Soccer partners and sponsorship companies change, so pay attention to rumours when discussing new deals. Keep an eye on who makes the uniforms, who sponsors the beer and hot wings, and which companies are spending big money on commercials, associations, or other advertisements. If there is a rumour that Nike inc. (NYSE: NKE) will take over the production of under armour team uniforms inc. (NYSE: UA), that could be worth investing in. This can also work in reverse: Coinbase Global Inc.’s (NASDAQ: COIN)’s bizarre QR code commercial during the 2022 Super Bowl did a company whose stock price was already under pressure with no favours.
Media Rights Agreements
Beer and clothing companies aren’t the only ones spending big money on association football. The rights to broadcast college and professional leagues are also hotly contested, with the best games frequently appearing on new stations.
For example, NBC, whose parent company is Comcast Corporation. (NASDAQ: CMCSA), has long possessed the rights to the NFL’s premier weekly matchup on Sunday Night Football. ESPN, owned by the Walt Disney Company. (NYSE: DIS), has the smaller Monday Night Football, and Amazon.com Inc. . (NASDAQ: AMZN) recently acquired Thursday Night Football for Amazon Prime Video. Fox Corporation (NASDAQ: FOX) and Paramount World (NASDAQ: PARA) show games all day on Sunday afternoons on Fox and CBS, respectively. Do you have all that downstairs? Good, since it will maybe change again next year.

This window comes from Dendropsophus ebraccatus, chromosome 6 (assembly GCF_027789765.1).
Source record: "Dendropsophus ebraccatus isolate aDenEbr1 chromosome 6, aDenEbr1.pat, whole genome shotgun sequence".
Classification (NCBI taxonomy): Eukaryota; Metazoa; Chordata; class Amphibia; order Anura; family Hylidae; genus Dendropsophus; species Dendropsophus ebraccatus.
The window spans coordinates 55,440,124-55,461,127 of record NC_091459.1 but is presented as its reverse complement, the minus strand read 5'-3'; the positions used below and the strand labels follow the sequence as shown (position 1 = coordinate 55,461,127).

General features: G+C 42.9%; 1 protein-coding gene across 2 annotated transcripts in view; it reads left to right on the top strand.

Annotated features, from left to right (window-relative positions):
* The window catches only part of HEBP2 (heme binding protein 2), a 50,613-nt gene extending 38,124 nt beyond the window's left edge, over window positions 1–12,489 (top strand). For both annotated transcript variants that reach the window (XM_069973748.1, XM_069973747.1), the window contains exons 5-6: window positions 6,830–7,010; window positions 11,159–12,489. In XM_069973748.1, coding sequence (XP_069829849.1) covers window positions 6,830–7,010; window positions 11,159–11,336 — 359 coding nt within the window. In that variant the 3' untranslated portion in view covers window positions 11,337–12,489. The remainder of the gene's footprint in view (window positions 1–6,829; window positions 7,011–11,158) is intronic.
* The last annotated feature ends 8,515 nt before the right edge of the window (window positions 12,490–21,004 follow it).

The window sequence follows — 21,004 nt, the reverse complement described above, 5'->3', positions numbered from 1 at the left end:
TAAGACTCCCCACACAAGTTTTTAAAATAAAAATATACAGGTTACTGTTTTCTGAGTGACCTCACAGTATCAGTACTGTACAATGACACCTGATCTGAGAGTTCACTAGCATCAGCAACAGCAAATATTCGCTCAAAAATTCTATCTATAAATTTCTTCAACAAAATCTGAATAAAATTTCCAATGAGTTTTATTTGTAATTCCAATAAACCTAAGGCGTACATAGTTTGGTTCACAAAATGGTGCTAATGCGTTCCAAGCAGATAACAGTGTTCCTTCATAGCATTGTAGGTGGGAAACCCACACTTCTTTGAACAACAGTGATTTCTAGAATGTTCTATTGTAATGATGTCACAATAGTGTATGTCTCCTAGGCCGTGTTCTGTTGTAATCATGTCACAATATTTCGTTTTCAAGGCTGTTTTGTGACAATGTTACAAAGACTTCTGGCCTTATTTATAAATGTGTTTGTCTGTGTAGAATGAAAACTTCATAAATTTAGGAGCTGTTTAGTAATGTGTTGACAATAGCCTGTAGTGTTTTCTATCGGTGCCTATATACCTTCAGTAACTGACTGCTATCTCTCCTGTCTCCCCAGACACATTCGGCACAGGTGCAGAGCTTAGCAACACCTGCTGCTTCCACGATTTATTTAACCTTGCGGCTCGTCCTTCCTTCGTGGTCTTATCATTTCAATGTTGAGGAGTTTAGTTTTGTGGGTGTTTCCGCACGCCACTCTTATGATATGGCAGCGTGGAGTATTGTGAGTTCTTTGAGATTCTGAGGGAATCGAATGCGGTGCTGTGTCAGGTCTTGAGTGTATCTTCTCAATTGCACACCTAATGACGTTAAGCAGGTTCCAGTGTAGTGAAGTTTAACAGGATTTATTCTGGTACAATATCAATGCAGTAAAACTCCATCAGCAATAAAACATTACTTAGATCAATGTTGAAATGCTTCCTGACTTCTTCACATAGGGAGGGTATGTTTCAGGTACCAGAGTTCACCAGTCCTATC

Sponsorships are continuously altering, but so are the media rights deals that the NFL and individual college conferences sign with the networks to broadcast games. Keeping abreast of media rights deals are an excellent way to find public companies that profit from soccer.
Sports Betting / Fantasy Football
Like day traders, most sports bettors will lose more than they win. But those who find an edge can profit, either through betting straight on NFL or college games or playing for money through fantasy rugby ball.
There are three ways to play fantasy ball:
- Draft Leagues: League members recruit new teams each season.
- Dynasty or Guardian Leagues: Members keep the same group or certain players each year.
- Daily Fantasy Sports (DFS): Associates select novel teams every day the games held.
Fantasy leagues can often last for years, but DFS has recently gained popularity because it’s a one-day or one-week league anywhere new admissions can made as often as you like. But just like gambling, it takes luck and skill to win consistently.
Sports Betting / Fantasy Football
Sports betting companies often make more money than they lose when they offer odds. The punters’ goal to get the same action on both sides so that the book benefits from the rake, which the small percentage of cash retained on a winning bet. Some skilled punters can consistently beat these odds, but you need to hit more than 50% of the time just to break even.